It was one of those melancholy days, with my mind looping a song from my teenage years that awakened longings for things that could never be.

The usual morning rush, with a twist. My three-year-old, Adelle Leeba, needed blood tests. Hopefully, nothing too serious—just being a responsible mom. The three big kids off in their various directions, the baby in his stroller, my laptop and work bag over my shoulder, we entered the clinic. I explained that it would hurt for a second, and then she would get a sticker and we would leave. She nodded; I held her arm and prepared for the shriek. It didn’t come. I saw the blood filling the vial; I looked at her face. She waited patiently as the nurse filled two more vials, and then happily accepted the proffered sticker.

I was somewhere on the spectrum between pleasantly surprised and utterly shockedI was somewhere on the spectrum between pleasantly surprised and utterly shocked. We chatted about this and that as we wheeled the baby towards the sitter. I exclaimed how proud I was of her that she didn’t cry. Five minutes later she said to me, “Right, Mommy, also for you they took blood and you didn’t cry.” What was she talking about? “Right? One time you went to the doctor and they gave you a needle and you didn’t cry, right?” I thought back: had she ever seen me have a blood test?

It took me a minute to remember, but she had. It must have been at least six months earlier, when she was about two and a half. I don’t remember why I had taken the kids with me, but I had gone for a routine test in the same clinic with the same nurse, and Adelle Leeba had seen me do exactly what she had done (sans sticker). I hadn’t thought much of it at the time.

I dropped her off at her kindergarten, with a proud explanation to her teacher about why she had been late, and was off to work.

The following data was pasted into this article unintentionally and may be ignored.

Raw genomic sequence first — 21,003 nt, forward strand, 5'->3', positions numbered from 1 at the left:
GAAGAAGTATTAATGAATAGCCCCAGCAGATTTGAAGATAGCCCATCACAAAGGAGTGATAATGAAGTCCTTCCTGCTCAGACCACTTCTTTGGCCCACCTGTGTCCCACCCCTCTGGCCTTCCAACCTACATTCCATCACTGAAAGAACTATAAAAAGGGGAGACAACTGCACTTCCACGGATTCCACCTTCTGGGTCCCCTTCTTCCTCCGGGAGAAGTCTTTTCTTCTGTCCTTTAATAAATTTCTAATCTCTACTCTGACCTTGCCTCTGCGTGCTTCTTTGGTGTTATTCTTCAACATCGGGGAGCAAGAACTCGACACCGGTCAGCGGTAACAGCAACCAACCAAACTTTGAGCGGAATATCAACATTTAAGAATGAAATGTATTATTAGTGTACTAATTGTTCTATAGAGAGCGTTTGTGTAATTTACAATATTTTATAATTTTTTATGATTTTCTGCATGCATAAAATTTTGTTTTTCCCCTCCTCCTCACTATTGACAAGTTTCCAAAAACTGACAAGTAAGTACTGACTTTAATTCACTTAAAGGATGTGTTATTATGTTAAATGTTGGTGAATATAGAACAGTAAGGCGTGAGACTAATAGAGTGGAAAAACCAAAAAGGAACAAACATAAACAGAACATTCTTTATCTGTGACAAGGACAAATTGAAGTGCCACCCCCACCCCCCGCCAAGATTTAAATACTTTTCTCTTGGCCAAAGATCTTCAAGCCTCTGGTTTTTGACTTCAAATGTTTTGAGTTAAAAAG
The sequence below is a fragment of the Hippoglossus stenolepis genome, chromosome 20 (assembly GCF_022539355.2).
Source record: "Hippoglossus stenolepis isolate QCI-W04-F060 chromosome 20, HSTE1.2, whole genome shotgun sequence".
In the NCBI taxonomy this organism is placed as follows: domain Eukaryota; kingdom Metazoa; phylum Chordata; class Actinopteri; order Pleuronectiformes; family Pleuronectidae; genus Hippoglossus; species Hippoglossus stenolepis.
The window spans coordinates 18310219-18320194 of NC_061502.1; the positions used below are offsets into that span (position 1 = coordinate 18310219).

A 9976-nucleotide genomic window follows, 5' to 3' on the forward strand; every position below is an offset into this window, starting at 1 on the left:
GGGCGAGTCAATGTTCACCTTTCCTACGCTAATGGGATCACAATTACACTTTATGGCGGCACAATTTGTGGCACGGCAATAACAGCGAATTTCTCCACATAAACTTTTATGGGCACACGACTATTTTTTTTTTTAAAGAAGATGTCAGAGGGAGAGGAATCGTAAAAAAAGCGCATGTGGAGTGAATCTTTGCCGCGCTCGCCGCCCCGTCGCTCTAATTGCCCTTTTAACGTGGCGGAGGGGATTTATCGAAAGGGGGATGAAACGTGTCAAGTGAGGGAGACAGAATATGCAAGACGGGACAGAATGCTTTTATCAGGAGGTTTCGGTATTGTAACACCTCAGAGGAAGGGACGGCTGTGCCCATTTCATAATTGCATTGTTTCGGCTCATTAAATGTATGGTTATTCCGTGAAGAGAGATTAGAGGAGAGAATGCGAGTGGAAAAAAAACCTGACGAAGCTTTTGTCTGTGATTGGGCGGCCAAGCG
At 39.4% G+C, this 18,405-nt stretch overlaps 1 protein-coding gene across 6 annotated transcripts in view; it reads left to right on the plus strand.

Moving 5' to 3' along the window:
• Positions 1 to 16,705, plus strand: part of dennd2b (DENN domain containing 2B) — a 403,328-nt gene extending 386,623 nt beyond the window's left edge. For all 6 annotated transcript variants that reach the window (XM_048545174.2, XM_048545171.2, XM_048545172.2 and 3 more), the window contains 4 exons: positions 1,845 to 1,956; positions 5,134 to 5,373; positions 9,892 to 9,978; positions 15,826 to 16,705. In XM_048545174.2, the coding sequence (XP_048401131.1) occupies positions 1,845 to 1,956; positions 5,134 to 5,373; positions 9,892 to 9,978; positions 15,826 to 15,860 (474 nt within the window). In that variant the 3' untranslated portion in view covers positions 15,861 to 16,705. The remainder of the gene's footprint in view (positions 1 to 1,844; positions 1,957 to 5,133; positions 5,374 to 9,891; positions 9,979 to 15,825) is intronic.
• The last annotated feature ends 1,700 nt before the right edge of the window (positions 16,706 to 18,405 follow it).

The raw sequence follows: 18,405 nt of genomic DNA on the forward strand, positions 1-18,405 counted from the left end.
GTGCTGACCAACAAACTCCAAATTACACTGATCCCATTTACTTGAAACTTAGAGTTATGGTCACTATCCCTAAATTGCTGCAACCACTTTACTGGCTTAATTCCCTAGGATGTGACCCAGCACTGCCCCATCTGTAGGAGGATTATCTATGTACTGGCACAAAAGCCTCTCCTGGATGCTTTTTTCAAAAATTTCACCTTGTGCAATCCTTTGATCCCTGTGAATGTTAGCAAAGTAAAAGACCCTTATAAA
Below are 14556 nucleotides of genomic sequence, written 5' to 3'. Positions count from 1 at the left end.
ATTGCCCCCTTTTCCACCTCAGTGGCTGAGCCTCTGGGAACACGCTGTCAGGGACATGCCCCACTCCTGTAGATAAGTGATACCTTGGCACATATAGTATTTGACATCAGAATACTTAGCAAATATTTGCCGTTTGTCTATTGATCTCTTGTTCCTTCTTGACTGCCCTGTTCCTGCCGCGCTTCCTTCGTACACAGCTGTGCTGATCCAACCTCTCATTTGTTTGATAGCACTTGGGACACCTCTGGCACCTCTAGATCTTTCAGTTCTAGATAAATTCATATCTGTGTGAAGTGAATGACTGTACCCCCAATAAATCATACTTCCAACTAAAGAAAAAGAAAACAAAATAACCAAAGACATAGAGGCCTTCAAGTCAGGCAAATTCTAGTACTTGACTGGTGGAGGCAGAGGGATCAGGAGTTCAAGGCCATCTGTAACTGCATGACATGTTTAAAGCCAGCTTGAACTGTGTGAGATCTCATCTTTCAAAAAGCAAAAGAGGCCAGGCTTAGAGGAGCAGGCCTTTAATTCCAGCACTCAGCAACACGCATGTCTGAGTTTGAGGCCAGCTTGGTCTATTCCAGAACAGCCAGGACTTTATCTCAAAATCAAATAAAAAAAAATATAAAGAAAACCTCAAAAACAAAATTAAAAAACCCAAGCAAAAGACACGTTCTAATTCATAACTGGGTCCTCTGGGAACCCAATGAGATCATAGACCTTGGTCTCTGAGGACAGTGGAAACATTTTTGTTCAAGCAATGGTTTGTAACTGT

The evening was more of the usual, with that lonely soundtrack still playing in my mind. Perhaps it was nostalgia, or me trying to recapture whatever it was that I may have lost, but I started looking through some of my writing from years ago—words and experiences from a different place, and a time when bottomless sinks of dishes and baskets of laundry, utility bills and work e‑mails were not my primary concerns. I was squarely confronted with miracles. Acts of kindness that G‑d had clearly done for me in those times when my connection to Him was fully fresh and of foremost priority. That was not an easy time in my life; my leaves were bright green, but my roots were still shallow. My strivings then drove me to my utmost strength and beyond, as my steps danced between serendipity and providence.

It was always on His terms, not mineThe nostalgia lingered as I faced the sink, ready for the showdown. “I sure could use a miracle right now. Send one of those divine smiles my way. Hey, I’ll settle for a wink. Could you let me know that I’m not on my own?” What are the criteria for such Executive decisions? Was I more worthy then? I think back over the incidents that had been refreshed in my mind in the story I had just read. When were the times that G‑d had decided to make His appearance so clear?

It was always on His terms, not mine.

I zoom back to the present. Wait, what happened this morning in the clinic? Could that be my coveted wink?

In the last year, my three-year-old has seen her father be hospitalized for his mental illness. She has seen me through the stress of downsizing to a smaller apartment and much smaller budget, through the struggle and juggle of a new job, all the family responsibilities, and the legal bureaucracies of divorce and visitation agreements.

She is still smiling and strong.

And she has quietly learned that you don’t need to scream from every prick.

I’ll call it a miracle. A full-fledged Smile.

On His terms.